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dc.contributor.authorArmitage, Jen_US
dc.contributor.authorMorreale, Fen_US
dc.contributor.authorMcPherson, Aen_US
dc.contributor.authorNew Instruments for Musical Expression 2017en_US
dc.date.accessioned2017-05-10T13:05:10Z
dc.date.available2017-04-04en_US
dc.date.issued2017-05-14en_US
dc.date.submitted2017-05-05T13:32:32.441Z
dc.identifier.urihttp://qmro.qmul.ac.uk/xmlui/handle/123456789/22883
dc.description.abstractMany digital musical instrument design frameworks have been proposed that are well suited for analysis and comparison. However, not all provide applicable design suggestions, especially where subtle, important details are concerned. Using traditional lutherie as a model, we conducted a series of interviews to explore how violin makers “go beyond the obvious”, and how players perceive and describe subtle details of instrumental quality. We find that lutherie frameworks provide clear design methods, but are not enough to make a fine violin. Success comes after acquiring sufficient tacit knowledge, which enables detailed craft through subjective, empirical methods. Testing instruments for subtle qualities was suggested to be a different skill to playing. Whilst players are able to identify some specific details about instrumental quality by comparison, these are often not actionable, and important aspects of “sound and feeling” are much more difficult to describe. In the DMI domain, we introduce the term NIMEcraft to describe subtle differences between otherwise identical instruments and their underlying design processes, and consider how to improve the dissemination of NIMEcraft.en_US
dc.publisherNew Instruments for Musical Expressionen_US
dc.subjectcraften_US
dc.subjectdesignen_US
dc.subjectevaluationen_US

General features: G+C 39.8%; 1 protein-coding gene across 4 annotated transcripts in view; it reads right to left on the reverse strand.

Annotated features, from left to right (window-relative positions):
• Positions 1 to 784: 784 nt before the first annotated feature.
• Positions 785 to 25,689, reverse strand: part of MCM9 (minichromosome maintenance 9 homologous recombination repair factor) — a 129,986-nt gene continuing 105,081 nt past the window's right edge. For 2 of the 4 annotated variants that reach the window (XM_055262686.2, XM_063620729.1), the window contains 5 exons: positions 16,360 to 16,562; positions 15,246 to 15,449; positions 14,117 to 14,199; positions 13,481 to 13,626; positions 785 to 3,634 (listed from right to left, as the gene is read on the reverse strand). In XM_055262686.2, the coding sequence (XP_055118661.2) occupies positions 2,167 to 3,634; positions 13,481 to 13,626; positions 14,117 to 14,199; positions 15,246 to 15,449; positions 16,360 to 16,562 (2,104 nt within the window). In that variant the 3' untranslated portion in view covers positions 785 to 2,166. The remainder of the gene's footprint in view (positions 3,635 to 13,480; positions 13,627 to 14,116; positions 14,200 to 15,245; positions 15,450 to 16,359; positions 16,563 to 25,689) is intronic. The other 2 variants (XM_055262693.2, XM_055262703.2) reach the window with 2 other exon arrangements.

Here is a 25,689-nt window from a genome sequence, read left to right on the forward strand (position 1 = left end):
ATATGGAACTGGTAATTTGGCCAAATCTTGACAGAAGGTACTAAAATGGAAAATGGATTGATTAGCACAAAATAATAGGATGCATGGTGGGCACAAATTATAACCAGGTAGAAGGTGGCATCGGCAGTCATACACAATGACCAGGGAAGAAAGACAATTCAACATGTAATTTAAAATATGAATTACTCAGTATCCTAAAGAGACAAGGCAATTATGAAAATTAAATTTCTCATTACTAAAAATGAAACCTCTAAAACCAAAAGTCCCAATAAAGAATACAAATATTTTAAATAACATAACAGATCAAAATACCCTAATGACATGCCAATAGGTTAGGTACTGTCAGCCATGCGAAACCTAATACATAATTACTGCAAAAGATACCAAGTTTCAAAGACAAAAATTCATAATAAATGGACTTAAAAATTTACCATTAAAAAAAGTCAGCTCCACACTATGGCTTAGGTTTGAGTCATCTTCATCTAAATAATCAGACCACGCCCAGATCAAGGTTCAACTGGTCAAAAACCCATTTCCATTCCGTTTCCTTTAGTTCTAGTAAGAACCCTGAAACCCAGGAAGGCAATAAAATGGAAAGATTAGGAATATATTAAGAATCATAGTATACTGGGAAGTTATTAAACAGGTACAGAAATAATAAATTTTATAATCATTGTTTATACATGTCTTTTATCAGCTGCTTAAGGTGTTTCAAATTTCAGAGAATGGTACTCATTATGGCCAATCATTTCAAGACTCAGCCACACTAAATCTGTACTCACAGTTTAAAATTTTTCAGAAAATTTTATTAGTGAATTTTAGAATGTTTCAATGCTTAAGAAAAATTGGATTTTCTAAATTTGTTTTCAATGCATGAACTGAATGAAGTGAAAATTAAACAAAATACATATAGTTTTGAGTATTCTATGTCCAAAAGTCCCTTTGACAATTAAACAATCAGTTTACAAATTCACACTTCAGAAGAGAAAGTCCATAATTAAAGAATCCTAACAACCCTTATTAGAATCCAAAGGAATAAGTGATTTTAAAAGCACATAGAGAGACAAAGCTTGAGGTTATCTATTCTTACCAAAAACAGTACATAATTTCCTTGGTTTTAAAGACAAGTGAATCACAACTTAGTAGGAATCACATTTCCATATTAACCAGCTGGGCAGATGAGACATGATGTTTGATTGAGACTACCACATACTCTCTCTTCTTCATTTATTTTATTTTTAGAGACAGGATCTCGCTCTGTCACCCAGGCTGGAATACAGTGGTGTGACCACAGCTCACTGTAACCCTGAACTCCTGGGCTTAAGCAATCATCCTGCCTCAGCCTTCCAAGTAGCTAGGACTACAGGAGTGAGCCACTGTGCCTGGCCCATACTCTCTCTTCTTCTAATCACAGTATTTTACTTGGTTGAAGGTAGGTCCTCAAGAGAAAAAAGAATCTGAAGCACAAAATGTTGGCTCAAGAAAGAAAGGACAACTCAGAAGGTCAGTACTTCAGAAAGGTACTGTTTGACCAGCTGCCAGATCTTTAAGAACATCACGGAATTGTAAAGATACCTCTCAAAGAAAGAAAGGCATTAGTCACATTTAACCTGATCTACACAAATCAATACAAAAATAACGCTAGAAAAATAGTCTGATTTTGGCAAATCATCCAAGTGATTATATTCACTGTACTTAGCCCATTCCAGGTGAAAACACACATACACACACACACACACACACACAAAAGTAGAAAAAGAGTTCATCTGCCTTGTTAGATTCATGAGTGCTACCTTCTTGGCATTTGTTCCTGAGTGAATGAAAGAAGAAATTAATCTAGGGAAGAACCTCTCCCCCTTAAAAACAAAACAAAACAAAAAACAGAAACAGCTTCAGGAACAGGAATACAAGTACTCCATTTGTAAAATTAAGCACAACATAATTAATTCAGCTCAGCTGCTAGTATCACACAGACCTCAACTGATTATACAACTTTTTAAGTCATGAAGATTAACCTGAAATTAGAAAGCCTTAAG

dc.subjectlutherieen_US
dc.subjectviolinen_US
dc.subjecttacit knowledgeen_US
dc.subjectframeworksen_US
dc.title"The finer the musician, the smaller the details": NIMEcraft under the microscopeen_US
dc.typeConference Proceeding
dc.rights.holder© 2017 by NIME
pubs.author-urlhttp://www.instrumentslab.org/en_US
pubs.notesNo embargoen_US
pubs.organisational-group/Queen Mary University of London
pubs.organisational-group/Queen Mary University of London/Faculty of Science & Engineering
pubs.organisational-group/Queen Mary University of London/Faculty of Science & Engineering/Electronic Engineering and Computer Science - Computer Science - Research Students
pubs.organisational-group/Queen Mary University of London/Faculty of Science & Engineering/Electronic Engineering and Computer Science - Staff
pubs.organisational-group/Queen Mary University of London/Faculty Reporting - Research Students
pubs.organisational-group/Queen Mary University of London/Faculty Reporting - Research Students/Faculty of Science & Engineering PGRs
pubs.organisational-group/Queen Mary University of London/REF
pubs.organisational-group/Queen Mary University of London/REF/REF - UoA 11
pubs.organisational-group/Queen Mary University of London/REF/REF - UoA 12
pubs.publication-statusPublished onlineen_US
pubs.publisher-urlhttp://www.nime.org/en_US
dcterms.dateAccepted2017-04-04en_US
qmul.funderDesign for Virtuosity: Modelling and Supporting Expertise in Digital Musical Interaction::Engineering and Physical Sciences Research Councilen_US
qmul.funderDesign for Virtuosity: Modelling and Supporting Expertise in Digital Musical Interaction::Engineering and Physical Sciences Research Councilen_US


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